Trying to get pregnant? Make sure you know the bottom line on baby-making—what you don't understand can affect your bub-to-be's health.
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As a paranoid new mom, I spent the first days after Quinn's birth under self-imposed house arrest. Actually taking my girl out into the world seemed unbelievably stressful. But after a couple of weeks cooped up with the "colic queen," I had to get out. Our maiden voyage would be a trip to the grocery store.
Although my husband was willing to help, I was determined to handle the excursion alone. I planned to pop Quinn into her baby carrier/car seat, then head out, hoping for the best. But I soon realized that a simple trip to the store was even harder than I'd imagined.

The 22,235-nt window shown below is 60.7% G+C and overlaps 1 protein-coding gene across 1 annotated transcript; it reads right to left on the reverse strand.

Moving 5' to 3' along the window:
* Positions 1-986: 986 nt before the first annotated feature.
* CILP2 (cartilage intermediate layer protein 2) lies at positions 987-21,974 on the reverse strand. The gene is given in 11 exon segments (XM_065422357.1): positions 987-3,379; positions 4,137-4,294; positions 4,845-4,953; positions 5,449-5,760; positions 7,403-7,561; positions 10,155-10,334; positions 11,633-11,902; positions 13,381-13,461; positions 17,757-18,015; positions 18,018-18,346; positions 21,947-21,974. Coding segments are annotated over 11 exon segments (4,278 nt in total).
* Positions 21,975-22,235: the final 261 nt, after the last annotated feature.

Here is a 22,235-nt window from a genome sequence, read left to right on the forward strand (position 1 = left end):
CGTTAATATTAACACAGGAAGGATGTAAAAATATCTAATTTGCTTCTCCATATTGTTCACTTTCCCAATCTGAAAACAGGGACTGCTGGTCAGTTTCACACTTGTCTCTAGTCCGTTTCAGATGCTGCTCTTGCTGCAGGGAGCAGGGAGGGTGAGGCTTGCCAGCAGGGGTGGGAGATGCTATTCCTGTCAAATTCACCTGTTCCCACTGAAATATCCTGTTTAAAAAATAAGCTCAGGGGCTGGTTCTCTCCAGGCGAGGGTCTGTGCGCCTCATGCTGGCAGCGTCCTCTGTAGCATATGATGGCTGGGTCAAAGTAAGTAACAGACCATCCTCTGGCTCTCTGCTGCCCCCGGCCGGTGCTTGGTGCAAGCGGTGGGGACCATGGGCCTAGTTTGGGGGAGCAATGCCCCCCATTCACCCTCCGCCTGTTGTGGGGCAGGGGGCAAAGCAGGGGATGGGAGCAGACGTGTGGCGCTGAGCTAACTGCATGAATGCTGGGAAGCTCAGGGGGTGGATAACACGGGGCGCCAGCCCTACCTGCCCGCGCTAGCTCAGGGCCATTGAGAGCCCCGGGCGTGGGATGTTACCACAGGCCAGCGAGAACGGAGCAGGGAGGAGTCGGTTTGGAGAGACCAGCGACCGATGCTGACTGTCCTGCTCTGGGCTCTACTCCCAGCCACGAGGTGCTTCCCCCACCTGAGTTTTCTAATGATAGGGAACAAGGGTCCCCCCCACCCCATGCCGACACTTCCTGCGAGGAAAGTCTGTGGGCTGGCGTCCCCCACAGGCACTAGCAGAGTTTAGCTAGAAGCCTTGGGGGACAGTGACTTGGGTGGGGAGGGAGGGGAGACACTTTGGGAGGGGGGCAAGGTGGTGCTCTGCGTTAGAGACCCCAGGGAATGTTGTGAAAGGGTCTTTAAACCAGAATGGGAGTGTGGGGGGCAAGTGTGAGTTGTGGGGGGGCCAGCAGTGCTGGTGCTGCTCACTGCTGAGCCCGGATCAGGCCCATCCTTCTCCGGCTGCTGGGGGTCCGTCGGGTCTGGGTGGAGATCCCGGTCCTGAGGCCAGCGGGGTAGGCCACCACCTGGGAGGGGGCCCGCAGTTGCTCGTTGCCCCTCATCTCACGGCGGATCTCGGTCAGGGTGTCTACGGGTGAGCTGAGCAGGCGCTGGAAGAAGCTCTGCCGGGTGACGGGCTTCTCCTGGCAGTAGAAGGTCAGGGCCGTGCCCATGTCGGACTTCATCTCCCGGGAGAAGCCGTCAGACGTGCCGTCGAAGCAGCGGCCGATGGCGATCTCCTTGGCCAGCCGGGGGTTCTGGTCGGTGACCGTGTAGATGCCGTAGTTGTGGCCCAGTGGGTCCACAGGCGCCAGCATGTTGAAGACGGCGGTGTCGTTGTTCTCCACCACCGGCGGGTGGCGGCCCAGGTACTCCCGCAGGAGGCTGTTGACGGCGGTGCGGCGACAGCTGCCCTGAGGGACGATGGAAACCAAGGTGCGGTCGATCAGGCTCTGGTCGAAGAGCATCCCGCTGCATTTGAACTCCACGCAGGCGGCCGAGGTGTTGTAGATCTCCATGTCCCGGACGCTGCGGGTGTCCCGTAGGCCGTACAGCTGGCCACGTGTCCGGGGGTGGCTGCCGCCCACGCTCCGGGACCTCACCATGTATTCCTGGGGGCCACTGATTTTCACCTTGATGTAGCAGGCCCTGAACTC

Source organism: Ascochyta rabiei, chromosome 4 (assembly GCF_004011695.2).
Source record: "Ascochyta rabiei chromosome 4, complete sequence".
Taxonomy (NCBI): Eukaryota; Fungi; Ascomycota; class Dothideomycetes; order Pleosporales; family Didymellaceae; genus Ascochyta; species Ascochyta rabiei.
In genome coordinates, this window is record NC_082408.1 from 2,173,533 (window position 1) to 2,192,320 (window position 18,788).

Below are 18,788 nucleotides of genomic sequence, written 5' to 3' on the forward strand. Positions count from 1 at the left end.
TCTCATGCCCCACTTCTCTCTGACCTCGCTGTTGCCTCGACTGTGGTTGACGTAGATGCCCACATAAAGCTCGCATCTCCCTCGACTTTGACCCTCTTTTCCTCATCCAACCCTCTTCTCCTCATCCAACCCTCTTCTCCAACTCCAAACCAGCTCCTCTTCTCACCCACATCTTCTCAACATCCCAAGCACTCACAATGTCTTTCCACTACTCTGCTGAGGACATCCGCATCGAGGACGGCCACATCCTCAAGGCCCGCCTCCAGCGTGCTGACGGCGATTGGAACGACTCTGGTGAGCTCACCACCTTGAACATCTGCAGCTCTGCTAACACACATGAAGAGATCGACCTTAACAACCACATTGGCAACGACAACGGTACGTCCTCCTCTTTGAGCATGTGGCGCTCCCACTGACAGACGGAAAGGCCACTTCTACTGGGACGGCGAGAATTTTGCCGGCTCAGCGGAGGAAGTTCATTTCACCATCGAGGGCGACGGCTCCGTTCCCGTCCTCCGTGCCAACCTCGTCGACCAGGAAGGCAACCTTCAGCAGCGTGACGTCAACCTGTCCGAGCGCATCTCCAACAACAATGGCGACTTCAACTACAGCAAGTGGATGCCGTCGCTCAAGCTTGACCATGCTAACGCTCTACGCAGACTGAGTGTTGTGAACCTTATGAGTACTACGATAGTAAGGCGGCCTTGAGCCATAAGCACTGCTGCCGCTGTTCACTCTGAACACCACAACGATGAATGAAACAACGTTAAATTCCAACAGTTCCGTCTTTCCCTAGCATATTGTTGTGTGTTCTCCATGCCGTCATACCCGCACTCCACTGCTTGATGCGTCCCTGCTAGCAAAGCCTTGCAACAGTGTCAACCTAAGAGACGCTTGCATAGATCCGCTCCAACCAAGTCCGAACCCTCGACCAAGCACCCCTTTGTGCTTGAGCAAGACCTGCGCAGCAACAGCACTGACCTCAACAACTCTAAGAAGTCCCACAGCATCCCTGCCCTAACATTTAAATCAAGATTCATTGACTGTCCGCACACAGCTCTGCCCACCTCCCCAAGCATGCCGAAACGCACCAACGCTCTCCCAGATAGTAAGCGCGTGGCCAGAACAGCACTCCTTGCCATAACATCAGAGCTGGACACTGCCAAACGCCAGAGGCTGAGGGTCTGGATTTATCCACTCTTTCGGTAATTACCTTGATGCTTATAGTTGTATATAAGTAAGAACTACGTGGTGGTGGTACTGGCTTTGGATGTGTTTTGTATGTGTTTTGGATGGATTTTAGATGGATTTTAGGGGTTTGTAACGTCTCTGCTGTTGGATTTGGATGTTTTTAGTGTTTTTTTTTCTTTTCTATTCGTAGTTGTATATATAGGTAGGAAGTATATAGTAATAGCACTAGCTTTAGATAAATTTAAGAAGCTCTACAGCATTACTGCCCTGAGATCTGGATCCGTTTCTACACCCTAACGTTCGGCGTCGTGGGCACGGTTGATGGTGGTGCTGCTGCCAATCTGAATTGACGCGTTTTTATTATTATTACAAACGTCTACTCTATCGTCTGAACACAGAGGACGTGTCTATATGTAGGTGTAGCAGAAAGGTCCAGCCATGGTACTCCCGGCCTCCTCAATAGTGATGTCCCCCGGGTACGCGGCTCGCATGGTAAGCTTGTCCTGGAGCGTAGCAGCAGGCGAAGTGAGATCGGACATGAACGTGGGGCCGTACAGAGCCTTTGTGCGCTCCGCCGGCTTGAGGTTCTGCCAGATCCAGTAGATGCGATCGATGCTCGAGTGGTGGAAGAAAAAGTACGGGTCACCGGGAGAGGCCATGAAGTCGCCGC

I get asked this type of question a lot and always want to know how important the trip is before weighing in. Here's why: During the winter months, babies--and everyone else, for that matter--catch the flu and colds on planes. Even in summer, there are a few sneezing, coughing passengers on any given flight. Needless to say, you don't want your baby to catch what they have.
Baby gear, in general, makes caring for children easier and safer, but "no product is a substitute for adequate caregiver attention," says Rick Locker, spokesman for the Juvenile Products Manufacturers Association. Follow these tips to keep your baby safe: